This piece was written in June 2015. Joseph was 9 at the time. I had intended to read it at my father‘s funeral. He died on 10 December 2020 of complications from Covid-19. I, among others, was not able to attend his funeral in person. So I am presenting it here.
I picked up the boy from a Friday night sleepover and said goodbye to César — à demain — expecting to see Joseph’s schoolmate the next day. Instead César confirmed what I heard from his mother on Friday: he would not be attending the final Scout meeting of June.
It’s easier to encourage one boy to attend with another and I managed to mumble a dommage with no expectation of further explanation. Instead, with his father beaming at his side, that particular 9-year-old clarifies that he will not attend Scouts as Sunday is the Fête des Pères.
As a person who takes few-to-one holidays seriously, and with César affixing his usual bemused look as I again reveal how poor my French is, I pronounce that the best gift to a father on that day is to leave him alone — to give son papa a day of no obligations. I say this while not really believing my words, jealousy battling for control of my brain as I supply the ready excuse that I am neither connecting grammatically nor culturally.
Antoinette and I do relish our Sundays when Joseph is at Scouts. Lately, those days have been bright with perfect temperatures. The routine goes like this: drop boy; slowly make our way back up the hill; really look at the city as if for the first time; grab a hamburger or a big salad; take nap. (On one Sunday, we squeezed in an episode of Game of Thrones¹.) Those days pass as quiet and relaxed. That this particular Sunday happens to be Father’s Day means it should be no different; that’s the gift to me.
Sunday arrives and the boy has other ideas. He had not been awake for more than 10 minutes when the pronouncement came: “I am too tired; I am not going to Scouts.”
We’ve been challenged lately, the boy pushing boundaries at every chance. I do what I can to avoid certain conflicts: I am clear and short when a simple “no” is required. Easy enough. Getting him to move when he insists he will not is a bigger challenge. I wait it out. I am lucky and find that his mother has donned her super-mom cape. Relief arrives in this form when some way needs to be found to get him moving: to school, to Scouts, to otherwise.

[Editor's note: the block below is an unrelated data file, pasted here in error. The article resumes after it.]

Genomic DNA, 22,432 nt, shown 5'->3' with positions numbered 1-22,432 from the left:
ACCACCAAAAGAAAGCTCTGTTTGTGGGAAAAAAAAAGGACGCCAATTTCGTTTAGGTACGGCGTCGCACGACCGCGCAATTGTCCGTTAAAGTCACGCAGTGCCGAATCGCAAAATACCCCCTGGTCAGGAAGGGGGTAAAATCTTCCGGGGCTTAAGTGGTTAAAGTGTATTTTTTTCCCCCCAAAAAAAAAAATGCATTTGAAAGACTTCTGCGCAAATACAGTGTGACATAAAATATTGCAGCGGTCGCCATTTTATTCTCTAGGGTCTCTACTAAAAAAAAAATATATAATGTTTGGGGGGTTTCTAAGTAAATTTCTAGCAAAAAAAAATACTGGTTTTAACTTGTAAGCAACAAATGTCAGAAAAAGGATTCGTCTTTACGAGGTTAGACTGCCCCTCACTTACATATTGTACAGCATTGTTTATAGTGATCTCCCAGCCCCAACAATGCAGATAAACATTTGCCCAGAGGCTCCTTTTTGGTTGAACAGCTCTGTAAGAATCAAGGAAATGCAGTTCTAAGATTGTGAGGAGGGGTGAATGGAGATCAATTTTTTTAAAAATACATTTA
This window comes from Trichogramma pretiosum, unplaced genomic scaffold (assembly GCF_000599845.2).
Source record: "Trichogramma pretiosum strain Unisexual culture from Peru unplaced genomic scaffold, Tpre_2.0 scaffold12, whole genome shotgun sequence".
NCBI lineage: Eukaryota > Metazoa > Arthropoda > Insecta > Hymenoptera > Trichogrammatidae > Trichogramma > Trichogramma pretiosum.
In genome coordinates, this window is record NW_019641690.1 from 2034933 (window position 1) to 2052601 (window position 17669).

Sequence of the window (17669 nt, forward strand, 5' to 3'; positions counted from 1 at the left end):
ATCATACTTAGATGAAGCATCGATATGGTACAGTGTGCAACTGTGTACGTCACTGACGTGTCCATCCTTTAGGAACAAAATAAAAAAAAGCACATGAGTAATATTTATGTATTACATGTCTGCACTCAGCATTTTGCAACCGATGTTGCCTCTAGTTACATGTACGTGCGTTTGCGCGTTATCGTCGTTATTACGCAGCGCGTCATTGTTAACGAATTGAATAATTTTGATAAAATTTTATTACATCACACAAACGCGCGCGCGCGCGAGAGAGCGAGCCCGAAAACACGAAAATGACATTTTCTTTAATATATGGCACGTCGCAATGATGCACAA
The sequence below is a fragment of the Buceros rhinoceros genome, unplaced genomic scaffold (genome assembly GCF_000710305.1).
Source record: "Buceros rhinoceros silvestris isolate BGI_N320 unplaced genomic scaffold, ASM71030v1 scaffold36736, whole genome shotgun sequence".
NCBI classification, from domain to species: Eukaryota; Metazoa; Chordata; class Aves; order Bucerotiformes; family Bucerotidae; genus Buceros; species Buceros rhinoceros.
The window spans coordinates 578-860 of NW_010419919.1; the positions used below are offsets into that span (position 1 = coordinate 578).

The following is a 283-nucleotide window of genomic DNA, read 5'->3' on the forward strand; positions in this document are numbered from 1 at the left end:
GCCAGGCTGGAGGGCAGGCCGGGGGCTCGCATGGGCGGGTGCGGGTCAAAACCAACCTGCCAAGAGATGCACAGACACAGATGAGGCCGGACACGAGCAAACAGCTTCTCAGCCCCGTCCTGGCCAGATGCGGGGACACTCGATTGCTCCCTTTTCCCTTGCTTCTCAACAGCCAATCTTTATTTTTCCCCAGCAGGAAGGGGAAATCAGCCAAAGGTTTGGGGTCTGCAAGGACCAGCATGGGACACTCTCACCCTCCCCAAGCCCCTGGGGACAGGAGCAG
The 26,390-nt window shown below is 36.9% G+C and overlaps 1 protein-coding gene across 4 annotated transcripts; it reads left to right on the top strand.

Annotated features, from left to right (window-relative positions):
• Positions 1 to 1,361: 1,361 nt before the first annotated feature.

And so it goes.
I find myself then in possession of the best father’s day gift, the one I knew I wanted — time outside of the school and work week to call my own. In a flash I realize I am wrong. Joseph has given me a greater gift. He showed strength and independence and kept a commitment. He demonstrated dedication to his comrades.
The times in my life where I saw my failed attempts at this quality well up as if to fill a bucket with tears, assigning a flaw to my character which I was certain my father saw. But then I remember: I judged myself as failing to commit; I saw myself not meeting promises; I measured myself as afraid to proceed. My father did not. He did not press; his was a quiet acceptance.
I circled back to my own father’s day², realizing that this steadfast loyalty, embodied this morning in my son, was a reciprocal gift from and for my father and his father before him. It is a dance of success and failure across generations; the hopes and trials which bind father to son and back again.
Thank you Dad.
¹ As I edit this one last time I wonder if this cultural reference is already dated.
² I did call my father today to wish him a Happy Father’s Day. It’s a poor substitute for being there, for my father is loosing his mind. I still call it early onset dementia — the “early” being a distinction to no doubt soften the blow for his wife, children, and friends. “Hi Dad,” I say deliberately, “this is your son Richard.” He could not recall the name of my wife nor his grandson. I said goodbye without any assurance that he knew who called. He seemed confused by the mere idea of Father’s Day. As was I.